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Showing posts from March, 2018

Reading list: some recent Ed evaluation and Stata articles/links of interest

Image from @AcademiaObscura #EdEval #EdResearch #Stata Quick roundup of some recent links to some education evaluation/research and/or Stata-related things I've been reading ( or have bookmarked to read soon ). >>From the latest DeptEd NVCS 'data point' report:   "Students who reported repetition and power imbalance were components of the bullying they experienced were also more likely to agree that bullying had an impact on various aspects of their lives” >> Matt Welch (AIR) says "Need to align #edeval criteria to standards for student learning #teachereval" >> Chaisemartin and D’HaultfΕ“uille have a new paper about relaxing the treatment effect homogeneity assumption in difference-in-difference analyses (dubbed Fuzzy DID). Ungated version here:

Why ( •_•)>⌐■-■ / (⌐■_■) when you can 😐➡️😎 ? Using Emoji (and other unicode chars) in Stata

The other day I was importing email and text messages on my Mac in Stata from the .db files that they are stored in so that I could do some analysis on how often I text/email certain people. I've never been able to get odbc to work on my Mac in Stata, so I cheated with Sqlite3 and imported with:    foreach tbl in chat chat_msg_join message handle chat_handle_join { ! sqlite3 ~/Library/messages/chat.db ! sqlite3 .tables ! sqlite .headers on ! sqlite .mode csv ! sqlite .output /users/ebooth/`tbl'.csv ! sqlite SELECT * FROM `tbl' ; ! sqlite .quit } to get my texts.  Merging tables from chat.db is another (very long) story.   I opened these csv files in Excel to inspect them and noticed that Emoji from the texts were missing (I assumed they'd be converted into some sort of unicode or hex equivalent), but when I imported these messages into Stata I was surprised to see something like the picture to the right where Emoji were being included in Stata

Happy Ο€ day! Estimating Pi by graphing random numbers with Stata.

  √-1 2^3  Ξ£  Ο€ and it was delicious (because it was of the pizza variety). My obligatory March 14 Pi  post involves estimating Pi by finding the proportion of randomly plotted points inside a square that are also inside a circumscribed circle. The larger the number of points we plot using this method, the closer to Pi we get (sort of Pi estimation by  simulation in Stata (I know, I know, it should have been programmed in PYthon)). You can approximate a Pi calculation via boring methods like: pressing the Ο€ on your TI-83 calculator ,  calculating fractions like 22/7 or 355/113 ,   calculating the log(6)^log(5)^log(4)^log(3)^log(2),  or whatnot. e.g., . di  22/7 3.1428571 . di  355/113 3.1415929 . di  log(6)^(log(5)^(log(4)^(log(3)^log(2)))) 3.1415774 or just cheat and plot  circles via -tw- functions or -graph pie-, etc in Stata. However  (assuming you aren't Yasumasa Kanada and Daisuke Takahashi from the U of Tokyo with server cycles to spare)  anothe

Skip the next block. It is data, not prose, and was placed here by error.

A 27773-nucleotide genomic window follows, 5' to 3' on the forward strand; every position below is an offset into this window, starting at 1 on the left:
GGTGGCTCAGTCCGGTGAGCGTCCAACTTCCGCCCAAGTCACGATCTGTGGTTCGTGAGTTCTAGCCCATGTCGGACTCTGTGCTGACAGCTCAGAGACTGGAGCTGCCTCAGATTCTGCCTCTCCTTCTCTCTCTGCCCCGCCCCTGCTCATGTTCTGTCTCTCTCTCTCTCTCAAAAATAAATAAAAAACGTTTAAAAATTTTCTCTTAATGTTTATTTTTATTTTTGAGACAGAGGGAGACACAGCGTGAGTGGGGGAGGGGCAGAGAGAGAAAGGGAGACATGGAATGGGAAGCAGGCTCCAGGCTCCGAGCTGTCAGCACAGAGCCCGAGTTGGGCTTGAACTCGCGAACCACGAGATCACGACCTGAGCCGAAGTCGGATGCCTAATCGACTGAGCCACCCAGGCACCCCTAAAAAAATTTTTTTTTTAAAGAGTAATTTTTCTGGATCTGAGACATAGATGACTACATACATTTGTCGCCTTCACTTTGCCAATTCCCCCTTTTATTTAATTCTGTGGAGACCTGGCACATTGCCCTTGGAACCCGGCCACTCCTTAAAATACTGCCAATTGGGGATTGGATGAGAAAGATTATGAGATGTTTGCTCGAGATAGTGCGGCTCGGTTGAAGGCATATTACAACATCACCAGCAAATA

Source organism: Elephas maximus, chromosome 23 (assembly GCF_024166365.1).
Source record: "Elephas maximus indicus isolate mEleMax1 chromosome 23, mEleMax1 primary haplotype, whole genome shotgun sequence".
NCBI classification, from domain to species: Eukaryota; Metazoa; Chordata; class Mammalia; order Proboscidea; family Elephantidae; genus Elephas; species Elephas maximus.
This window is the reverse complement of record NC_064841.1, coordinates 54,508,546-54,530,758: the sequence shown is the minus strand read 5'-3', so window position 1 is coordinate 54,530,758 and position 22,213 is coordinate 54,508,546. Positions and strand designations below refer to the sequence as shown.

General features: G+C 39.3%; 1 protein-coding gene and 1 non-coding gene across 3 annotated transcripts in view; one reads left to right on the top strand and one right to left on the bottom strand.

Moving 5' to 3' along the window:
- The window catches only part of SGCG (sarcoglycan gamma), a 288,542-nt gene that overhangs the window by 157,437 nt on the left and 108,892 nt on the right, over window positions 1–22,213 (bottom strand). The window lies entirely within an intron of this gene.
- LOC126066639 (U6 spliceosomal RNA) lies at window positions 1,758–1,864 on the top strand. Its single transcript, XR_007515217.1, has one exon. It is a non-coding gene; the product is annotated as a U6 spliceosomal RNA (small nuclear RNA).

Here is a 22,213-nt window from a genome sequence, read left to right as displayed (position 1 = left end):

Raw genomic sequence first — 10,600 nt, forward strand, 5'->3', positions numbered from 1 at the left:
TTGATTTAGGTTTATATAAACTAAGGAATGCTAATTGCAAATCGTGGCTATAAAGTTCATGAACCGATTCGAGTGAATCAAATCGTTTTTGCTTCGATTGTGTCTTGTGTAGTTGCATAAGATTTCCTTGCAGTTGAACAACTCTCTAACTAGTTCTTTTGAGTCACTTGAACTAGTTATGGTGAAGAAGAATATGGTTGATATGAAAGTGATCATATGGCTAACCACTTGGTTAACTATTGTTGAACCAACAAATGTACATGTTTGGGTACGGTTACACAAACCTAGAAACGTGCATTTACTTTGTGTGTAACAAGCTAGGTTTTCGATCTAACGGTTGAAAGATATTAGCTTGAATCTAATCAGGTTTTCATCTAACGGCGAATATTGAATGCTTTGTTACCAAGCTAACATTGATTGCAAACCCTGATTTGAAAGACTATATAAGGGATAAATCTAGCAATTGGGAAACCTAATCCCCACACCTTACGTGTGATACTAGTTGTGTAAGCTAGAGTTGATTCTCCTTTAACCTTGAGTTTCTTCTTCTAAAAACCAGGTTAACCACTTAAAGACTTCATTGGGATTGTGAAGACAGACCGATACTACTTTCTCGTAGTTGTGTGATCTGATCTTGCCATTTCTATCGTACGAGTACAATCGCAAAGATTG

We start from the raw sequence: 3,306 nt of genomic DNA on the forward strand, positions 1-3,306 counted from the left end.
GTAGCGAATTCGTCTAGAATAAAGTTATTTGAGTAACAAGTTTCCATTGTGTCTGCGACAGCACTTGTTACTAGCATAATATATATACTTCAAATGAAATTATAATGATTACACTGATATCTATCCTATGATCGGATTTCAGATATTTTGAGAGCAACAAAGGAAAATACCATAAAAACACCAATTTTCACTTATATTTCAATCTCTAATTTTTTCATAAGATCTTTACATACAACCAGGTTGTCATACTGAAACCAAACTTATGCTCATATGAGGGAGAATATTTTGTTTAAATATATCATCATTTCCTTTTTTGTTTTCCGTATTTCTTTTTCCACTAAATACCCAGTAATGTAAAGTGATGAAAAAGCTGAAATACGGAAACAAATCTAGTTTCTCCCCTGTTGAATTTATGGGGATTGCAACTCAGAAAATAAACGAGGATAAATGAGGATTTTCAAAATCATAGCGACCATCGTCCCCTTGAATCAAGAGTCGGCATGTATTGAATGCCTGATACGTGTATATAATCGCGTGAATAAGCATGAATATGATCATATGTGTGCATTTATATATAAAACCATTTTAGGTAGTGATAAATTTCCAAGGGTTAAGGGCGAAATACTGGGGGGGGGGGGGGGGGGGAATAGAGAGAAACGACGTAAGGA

Implications of NCAA march madness brackets with multiplier scoring (a Stata example)

This year at our office we are again helping contribute to the great March Madness economic productivity drain . However, we are also toying with the idea of switching to a  Fibonacci  sequence of bracket scoring and using multiplier scoring to weight up more risky selections (particularly in later rounds).  In prior years, we did this whole thing on paper / manually, and so to keep things simple we followed a standard scoring (pts per round) regime which was the standard espn/yahoo format (e.g., 1-2-4-8-16-32 points across the 6 rounds) .   This year most people in our office seem supportive of a scoring scheme that incentivizes risk-taking.  So, there are essentially two changes to our scoring scheme. First , we are changing to a 2-3-5-8-13-21 progression. With the more traditional 1-2-4-8-16-32 system, the championship game is worth 32x as much as any first-round game (which in effect makes the first round games almost mostly useless). With Fibonacci scoring, the last